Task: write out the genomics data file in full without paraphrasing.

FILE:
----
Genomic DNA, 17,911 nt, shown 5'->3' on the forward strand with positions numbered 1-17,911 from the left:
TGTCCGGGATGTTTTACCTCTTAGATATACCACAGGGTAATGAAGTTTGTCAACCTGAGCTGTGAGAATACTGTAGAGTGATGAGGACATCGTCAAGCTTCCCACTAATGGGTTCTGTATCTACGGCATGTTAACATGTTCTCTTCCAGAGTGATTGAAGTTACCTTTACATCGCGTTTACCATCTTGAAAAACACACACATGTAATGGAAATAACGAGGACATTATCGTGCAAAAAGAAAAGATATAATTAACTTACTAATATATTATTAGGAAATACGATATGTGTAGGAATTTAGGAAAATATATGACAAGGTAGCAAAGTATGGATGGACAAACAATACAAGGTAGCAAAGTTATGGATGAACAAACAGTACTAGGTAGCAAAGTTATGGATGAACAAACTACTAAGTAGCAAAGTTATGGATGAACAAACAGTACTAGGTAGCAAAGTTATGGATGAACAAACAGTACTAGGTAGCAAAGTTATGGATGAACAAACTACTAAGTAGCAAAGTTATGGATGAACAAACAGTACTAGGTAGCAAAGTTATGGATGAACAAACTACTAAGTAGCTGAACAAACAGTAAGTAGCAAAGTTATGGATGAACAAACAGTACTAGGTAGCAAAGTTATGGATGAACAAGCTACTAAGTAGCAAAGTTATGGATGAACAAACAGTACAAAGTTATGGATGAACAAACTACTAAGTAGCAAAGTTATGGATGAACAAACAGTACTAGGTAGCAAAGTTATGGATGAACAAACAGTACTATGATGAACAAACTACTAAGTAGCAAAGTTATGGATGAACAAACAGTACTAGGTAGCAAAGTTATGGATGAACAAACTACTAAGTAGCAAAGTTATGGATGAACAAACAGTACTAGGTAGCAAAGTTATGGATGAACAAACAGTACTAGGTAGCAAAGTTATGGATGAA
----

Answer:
Genomic DNA, 17,911 nt, shown 5'->3' on the forward strand with positions numbered 1-17,911 from the left:
TGTCCGGGATGTTTTACCTCTTAGATATACCACAGGGTAATGAAGTTTGTCAACCTGAGCTGTGAGAATACTGTAGAGTGATGAGGACATCGTCAAGCTTCCCACTAATGGGTTCTGTATCTACGGCATGTTAACATGTTCTCTTCCAGAGTGATTGAAGTTACCTTTACATCGCGTTTACCATCTTGAAAAACACACACATGTAATGGAAATAACGAGGACATTATCGTGCAAAAAGAAAAGATATAATTAACTTACTAATATATTATTAGGAAATACGATATGTGTAGGAATTTAGGAAAATATATGACAAGGTAGCAAAGTATGGATGGACAAACAATACAAGGTAGCAAAGTTATGGATGAACAAACAGTACTAGGTAGCAAAGTTATGGATGAACAAACTACTAAGTAGCAAAGTTATGGATGAACAAACAGTACTAGGTAGCAAAGTTATGGATGAACAAACAGTACTAGGTAGCAAAGTTATGGATGAACAAACTACTAAGTAGCAAAGTTATGGATGAACAAACAGTACTAGGTAGCAAAGTTATGGATGAACAAACTACTAAGTAGCTGAACAAACAGTAAGTAGCAAAGTTATGGATGAACAAACAGTACTAGGTAGCAAAGTTATGGATGAACAAGCTACTAAGTAGCAAAGTTATGGATGAACAAACAGTACAAAGTTATGGATGAACAAACTACTAAGTAGCAAAGTTATGGATGAACAAACAGTACTAGGTAGCAAAGTTATGGATGAACAAACAGTACTATGATGAACAAACTACTAAGTAGCAAAGTTATGGATGAACAAACAGTACTAGGTAGCAAAGTTATGGATGAACAAACTACTAAGTAGCAAAGTTATGGATGAACAAACAGTACTAGGTAGCAAAGTTATGGATGAACAAACAGTACTAGGTAGCAAAGTTATGGATGAA